Mastercard may not be the first company that comes to mind when the word fintech is bandied about, but the global payments company is a huge innovator.
It’s forging fintech company partnerships, churning out digital payment features and launching new services to protect businesses and consumers, all the while making it easier to pay for things. Yet it doesn’t get much credit as the press fawns over the latest financial technology startup. But that doesn’t worry the global payments company. Mastercard is less concerned with being first with a shiny new toy and more focused on developing technology that is practical and scalable.
“Cool is not enough,” Ajay Banga, President, and CEO of Mastercard was quoted as saying at a recent forum. ‘‘Functionally cool’ is what we’re looking for. That’s the future of innovation.” In an interview, Banga argued that if technology runs just for its own sake it produces products and services that while interesting, are commercially applicable. Technology should solve a problem or improve processes in order to be embraced by the masses.
The CEO of one of the largest credit card issuers in the world also dismisses cries from the leaders of financial companies that bemoan the wave of technology that is leaving them exposed to more risk. The way Banga sees it technology has and will change all the time. It’s up to the leaders of financial companies to prepare for and embrace it. If they fail to, it's their own doing not that of technology.
Banga pointed to artificial intelligence for one example. It’s been growing in financial services for years, although it's just now that AI is starting to worry industry players as more of it comes together. “They will say, ‘AI changed everything in one year!’,” said Banga. “Technology is not the issue. It’s your openness to embrace it and you’re ability to comprehend it.”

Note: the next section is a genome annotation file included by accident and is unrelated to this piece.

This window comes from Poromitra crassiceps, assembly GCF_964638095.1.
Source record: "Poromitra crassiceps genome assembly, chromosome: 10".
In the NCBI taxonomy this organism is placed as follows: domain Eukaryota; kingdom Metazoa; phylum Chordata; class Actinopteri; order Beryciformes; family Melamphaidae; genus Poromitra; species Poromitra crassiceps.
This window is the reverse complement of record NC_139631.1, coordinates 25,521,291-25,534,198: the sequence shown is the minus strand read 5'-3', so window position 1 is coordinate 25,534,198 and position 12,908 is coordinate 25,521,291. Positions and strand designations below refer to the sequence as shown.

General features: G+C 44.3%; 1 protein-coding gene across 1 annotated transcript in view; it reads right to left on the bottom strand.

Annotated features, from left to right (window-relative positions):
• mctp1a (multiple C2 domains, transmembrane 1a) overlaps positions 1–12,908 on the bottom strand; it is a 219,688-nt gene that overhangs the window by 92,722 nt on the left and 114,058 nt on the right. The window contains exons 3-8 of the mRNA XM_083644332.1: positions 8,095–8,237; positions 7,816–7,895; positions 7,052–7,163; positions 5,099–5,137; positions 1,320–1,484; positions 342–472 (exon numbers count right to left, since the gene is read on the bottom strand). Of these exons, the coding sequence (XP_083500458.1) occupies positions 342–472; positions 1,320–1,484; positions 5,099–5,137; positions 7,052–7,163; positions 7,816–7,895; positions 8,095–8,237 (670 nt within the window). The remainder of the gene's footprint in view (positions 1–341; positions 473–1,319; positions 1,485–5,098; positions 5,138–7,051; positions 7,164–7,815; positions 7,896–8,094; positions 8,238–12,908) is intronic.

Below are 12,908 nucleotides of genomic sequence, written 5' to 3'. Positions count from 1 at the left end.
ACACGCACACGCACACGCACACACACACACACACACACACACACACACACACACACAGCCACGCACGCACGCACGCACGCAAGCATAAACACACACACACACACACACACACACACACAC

Banga has been at Mastercard since 2009 when he joined as president and COO. Before ascending to the top at Matercard he was the CEO of Citigroup Asia Pacific. Under Banga’s charge, Mastercard has been moving full steam ahead with its digital offerings churning out products and services via its own internal efforts and through partnerships.
It has also been active in acquiring fintech startups including its recent purchase of Vyze, which makes a point-of-sale platform for merchants. In March it acquired Ethoca, the payment security services startup and Transfast, a cross border payment provider focused on the business-to-business market. When reporting first-quarter earnings Banga said Wall Street should expect more acquisitions out of the payments company.
Mastercard currently has a pipeline of between 20 and 30 potential acquisition targets and is currently in the due diligence phase. “All of these are intertwined in the idea of building our new capabilities and new services,” Banga said on an earnings conference call when asked about its recent deals. Mastercard aims to be present “across all rails of payment, not just card, but also non-card rails.”